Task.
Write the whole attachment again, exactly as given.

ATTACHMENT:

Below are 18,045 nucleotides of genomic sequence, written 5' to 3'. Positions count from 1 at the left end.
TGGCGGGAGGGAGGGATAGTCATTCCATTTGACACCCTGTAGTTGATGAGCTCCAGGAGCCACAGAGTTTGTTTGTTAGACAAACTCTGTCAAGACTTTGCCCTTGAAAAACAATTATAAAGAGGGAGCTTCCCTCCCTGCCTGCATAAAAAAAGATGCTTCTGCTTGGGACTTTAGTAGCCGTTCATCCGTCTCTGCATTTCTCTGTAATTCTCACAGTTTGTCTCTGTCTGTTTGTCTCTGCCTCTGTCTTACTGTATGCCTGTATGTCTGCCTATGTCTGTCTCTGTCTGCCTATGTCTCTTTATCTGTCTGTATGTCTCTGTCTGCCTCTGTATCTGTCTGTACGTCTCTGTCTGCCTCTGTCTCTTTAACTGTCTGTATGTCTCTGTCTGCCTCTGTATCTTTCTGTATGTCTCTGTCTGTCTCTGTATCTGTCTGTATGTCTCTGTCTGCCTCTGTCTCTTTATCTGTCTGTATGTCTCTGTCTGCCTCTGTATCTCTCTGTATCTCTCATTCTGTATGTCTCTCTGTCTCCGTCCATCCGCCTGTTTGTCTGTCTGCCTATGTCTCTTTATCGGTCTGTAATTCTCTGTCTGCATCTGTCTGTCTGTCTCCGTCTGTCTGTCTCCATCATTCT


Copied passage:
Below are 18,045 nucleotides of genomic sequence, written 5' to 3'. Positions count from 1 at the left end.
TGGCGGGAGGGAGGGATAGTCATTCCATTTGACACCCTGTAGTTGATGAGCTCCAGGAGCCACAGAGTTTGTTTGTTAGACAAACTCTGTCAAGACTTTGCCCTTGAAAAACAATTATAAAGAGGGAGCTTCCCTCCCTGCCTGCATAAAAAAAGATGCTTCTGCTTGGGACTTTAGTAGCCGTTCATCCGTCTCTGCATTTCTCTGTAATTCTCACAGTTTGTCTCTGTCTGTTTGTCTCTGCCTCTGTCTTACTGTATGCCTGTATGTCTGCCTATGTCTGTCTCTGTCTGCCTATGTCTCTTTATCTGTCTGTATGTCTCTGTCTGCCTCTGTATCTGTCTGTACGTCTCTGTCTGCCTCTGTCTCTTTAACTGTCTGTATGTCTCTGTCTGCCTCTGTATCTTTCTGTATGTCTCTGTCTGTCTCTGTATCTGTCTGTATGTCTCTGTCTGCCTCTGTCTCTTTATCTGTCTGTATGTCTCTGTCTGCCTCTGTATCTCTCTGTATCTCTCATTCTGTATGTCTCTCTGTCTCCGTCCATCCGCCTGTTTGTCTGTCTGCCTATGTCTCTTTATCGGTCTGTAATTCTCTGTCTGCATCTGTCTGTCTGTCTCCGTCTGTCTGTCTCCATCATTCT